September 30, 2022

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UW-Madison keeps alive its 20-year streak in international computer competition | Higher education

COVID-19 didn’t stand a chance of breaking UW-Madison’s participation streak in the oldest, largest and most prestigious computer programming contest in the world.

The university’s team placed 17th out of 117 teams at the International Collegiate Programming Contest world finals in Moscow last fall, the results of which were recently released. It’s the 20th consecutive year UW-Madison has made it to the world finals, a title no other school in North America can claim, according to the university’s Computer Sciences department.

The competition challenges teams of three students with one computer to crack 15 problems within five hours. For most people, the questions read like a foreign language with various math symbols sprinkled throughout the sentences. One problem, for example, asked students to design routes for two maintenance men clearing the snow off a university’s sidewalks that minimizes the total distance traveled.

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Former students from previous UW-Madison teams include Zef RosnBrick, director of engineering at Facebook; Lei Chen, chairman and CEO of Chinese agricultural tech platform Pinduoduo; and Scott Diehl, senior software engineering manager at the Google lab in Madison.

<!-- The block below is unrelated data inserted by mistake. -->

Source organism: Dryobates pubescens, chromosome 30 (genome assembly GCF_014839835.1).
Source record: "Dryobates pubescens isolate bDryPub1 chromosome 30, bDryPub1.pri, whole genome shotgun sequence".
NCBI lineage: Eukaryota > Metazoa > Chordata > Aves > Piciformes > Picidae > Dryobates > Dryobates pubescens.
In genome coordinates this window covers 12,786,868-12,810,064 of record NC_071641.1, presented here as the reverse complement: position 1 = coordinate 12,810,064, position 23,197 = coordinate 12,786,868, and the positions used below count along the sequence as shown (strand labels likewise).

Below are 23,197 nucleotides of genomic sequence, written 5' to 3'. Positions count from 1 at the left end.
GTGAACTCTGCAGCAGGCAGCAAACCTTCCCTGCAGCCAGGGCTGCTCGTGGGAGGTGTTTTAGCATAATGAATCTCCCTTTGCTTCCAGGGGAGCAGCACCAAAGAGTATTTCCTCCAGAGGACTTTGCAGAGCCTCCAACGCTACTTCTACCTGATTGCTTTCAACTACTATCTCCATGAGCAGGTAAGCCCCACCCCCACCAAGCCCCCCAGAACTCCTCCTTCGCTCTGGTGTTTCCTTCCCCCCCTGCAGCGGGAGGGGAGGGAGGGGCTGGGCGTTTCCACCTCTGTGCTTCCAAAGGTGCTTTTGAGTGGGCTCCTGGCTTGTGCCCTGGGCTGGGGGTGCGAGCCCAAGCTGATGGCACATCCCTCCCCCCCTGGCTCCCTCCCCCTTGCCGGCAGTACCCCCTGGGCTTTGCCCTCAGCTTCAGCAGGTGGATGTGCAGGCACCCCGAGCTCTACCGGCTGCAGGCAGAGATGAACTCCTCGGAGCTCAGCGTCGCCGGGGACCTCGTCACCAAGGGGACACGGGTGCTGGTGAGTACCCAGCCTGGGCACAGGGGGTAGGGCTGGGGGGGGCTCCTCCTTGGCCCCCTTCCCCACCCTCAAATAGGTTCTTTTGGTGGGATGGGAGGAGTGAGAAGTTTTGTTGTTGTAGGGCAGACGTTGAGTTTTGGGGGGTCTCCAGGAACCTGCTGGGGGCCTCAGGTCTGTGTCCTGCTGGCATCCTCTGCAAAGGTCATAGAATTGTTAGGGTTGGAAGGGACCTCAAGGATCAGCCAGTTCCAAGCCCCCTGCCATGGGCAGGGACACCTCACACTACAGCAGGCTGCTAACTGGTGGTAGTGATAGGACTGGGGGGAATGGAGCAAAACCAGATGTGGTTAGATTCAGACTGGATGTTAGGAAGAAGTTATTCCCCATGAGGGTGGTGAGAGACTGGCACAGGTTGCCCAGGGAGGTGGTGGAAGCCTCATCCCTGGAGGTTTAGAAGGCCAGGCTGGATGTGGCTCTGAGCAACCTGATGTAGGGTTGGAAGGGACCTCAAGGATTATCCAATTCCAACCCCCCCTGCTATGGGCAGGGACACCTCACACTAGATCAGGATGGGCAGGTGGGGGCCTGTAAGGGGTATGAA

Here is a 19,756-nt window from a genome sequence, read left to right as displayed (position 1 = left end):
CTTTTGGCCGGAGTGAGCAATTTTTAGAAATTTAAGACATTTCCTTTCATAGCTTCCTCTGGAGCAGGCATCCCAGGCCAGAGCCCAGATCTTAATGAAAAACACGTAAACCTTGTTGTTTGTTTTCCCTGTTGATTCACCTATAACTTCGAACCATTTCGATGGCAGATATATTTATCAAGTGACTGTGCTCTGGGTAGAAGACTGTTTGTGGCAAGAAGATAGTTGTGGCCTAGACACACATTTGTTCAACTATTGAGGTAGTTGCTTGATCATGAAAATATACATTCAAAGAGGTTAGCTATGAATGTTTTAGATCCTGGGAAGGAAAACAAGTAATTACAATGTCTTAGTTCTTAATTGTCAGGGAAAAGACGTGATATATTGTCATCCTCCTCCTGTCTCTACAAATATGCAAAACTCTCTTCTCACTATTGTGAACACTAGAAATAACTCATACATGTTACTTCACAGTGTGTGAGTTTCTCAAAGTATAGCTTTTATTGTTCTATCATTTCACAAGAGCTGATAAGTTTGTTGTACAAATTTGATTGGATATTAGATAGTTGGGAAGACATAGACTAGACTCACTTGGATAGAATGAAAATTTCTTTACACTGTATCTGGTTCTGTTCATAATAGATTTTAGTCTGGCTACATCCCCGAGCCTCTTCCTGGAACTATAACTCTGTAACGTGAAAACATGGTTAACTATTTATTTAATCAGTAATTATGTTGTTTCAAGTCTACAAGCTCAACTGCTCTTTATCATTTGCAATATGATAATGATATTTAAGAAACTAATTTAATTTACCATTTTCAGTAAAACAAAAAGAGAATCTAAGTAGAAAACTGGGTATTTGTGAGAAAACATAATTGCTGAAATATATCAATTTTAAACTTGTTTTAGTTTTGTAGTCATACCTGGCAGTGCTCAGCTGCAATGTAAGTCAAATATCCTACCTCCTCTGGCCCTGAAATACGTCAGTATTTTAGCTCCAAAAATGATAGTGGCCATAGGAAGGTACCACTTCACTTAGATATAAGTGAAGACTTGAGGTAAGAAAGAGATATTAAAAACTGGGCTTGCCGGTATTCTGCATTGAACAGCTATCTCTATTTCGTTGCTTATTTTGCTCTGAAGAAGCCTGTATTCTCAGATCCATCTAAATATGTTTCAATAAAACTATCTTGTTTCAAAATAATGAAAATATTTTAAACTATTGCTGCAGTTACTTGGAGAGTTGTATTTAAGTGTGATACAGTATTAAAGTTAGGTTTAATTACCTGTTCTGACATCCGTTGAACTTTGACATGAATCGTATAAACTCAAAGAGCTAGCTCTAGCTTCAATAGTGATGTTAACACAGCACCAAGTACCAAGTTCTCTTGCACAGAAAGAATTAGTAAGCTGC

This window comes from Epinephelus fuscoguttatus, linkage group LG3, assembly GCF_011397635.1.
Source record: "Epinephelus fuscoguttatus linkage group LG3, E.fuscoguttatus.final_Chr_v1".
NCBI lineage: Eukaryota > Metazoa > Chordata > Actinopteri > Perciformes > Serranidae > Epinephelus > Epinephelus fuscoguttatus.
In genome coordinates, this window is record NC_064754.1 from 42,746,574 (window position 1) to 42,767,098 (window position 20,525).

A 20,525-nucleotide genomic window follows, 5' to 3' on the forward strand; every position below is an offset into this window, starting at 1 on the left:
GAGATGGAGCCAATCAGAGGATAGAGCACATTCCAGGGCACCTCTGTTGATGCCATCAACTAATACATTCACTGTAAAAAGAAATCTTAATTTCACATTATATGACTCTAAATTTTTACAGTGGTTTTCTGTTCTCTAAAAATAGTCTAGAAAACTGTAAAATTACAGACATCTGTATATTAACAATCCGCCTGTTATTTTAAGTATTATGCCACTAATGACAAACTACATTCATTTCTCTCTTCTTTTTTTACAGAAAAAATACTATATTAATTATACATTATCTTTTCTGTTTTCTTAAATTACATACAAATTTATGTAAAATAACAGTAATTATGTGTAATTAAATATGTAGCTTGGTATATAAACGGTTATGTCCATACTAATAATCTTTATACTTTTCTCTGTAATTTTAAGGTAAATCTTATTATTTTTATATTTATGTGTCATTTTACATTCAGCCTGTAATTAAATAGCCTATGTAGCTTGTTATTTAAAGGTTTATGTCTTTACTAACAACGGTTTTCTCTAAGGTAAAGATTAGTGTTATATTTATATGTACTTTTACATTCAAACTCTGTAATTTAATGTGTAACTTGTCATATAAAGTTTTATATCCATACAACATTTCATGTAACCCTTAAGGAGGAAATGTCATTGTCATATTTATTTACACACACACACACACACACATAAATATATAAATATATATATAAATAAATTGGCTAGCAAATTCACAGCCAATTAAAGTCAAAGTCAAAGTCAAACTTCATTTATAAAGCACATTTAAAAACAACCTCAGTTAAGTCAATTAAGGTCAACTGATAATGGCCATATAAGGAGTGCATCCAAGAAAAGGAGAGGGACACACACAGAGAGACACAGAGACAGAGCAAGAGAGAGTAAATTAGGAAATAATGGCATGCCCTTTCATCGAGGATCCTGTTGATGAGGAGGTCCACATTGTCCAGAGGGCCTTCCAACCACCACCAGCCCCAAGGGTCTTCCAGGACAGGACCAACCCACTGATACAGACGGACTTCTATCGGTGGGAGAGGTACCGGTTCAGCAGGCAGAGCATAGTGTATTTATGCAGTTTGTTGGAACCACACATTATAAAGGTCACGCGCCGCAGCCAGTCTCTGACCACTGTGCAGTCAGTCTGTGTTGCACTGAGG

Computer Sciences Professor Dieter van Melkebeek recruits and coaches the students. He has led the team since UW-Madison began competing in 2001, even when he was on sabbatical.

Computer whizzes Jirayu Burapacheep, Ziyi Zhang and Nitit Jongsawatsataporn made up the UW-Madison team that competed in Moscow in October. Zhang is from China while the other two hail from Thailand.

Initially, a different student, Dung Viet Bui, was scheduled to compete in place of Jongsawatsataporn. Bui, however, learned he would be unable to return to the U.S. after traveling to Russia for the competition due to visa complications. He agreed to let Jongsawatsataporn take his place in the in-person competition.

Substitution is normally not allowed, but van Melkebeek negotiated with the competition’s president for an exception because of the pandemic.

Another COVID-19 complication that arose: UW-Madison wouldn’t sign off on the trip, with officials deciding it was not considered “essential travel,” van Melkebeek said. The students paid their own way and took safety precautions, such as daily testing.



Teams competing in the world finals were among the best in regional competitions that pull 300,000 participants around the world. They are judged by the number of problems they solve and then by the speed with which they come up with answers.

A Russian team took first in the world finals, solving 12 of the 15 problems, van Melkebeek said. The Massachusetts Institute of Technology ranked first among U.S. teams, solving 10 problems. UW-Madison placed fourth among U.S. teams, solving eight problems.

“I do think we can try to be the top U.S. team,” van Melkebeek said. “We’re getting there. Fourth is not bad. This incoming team is even stronger.”

That team will start competing in regional competitions later this month.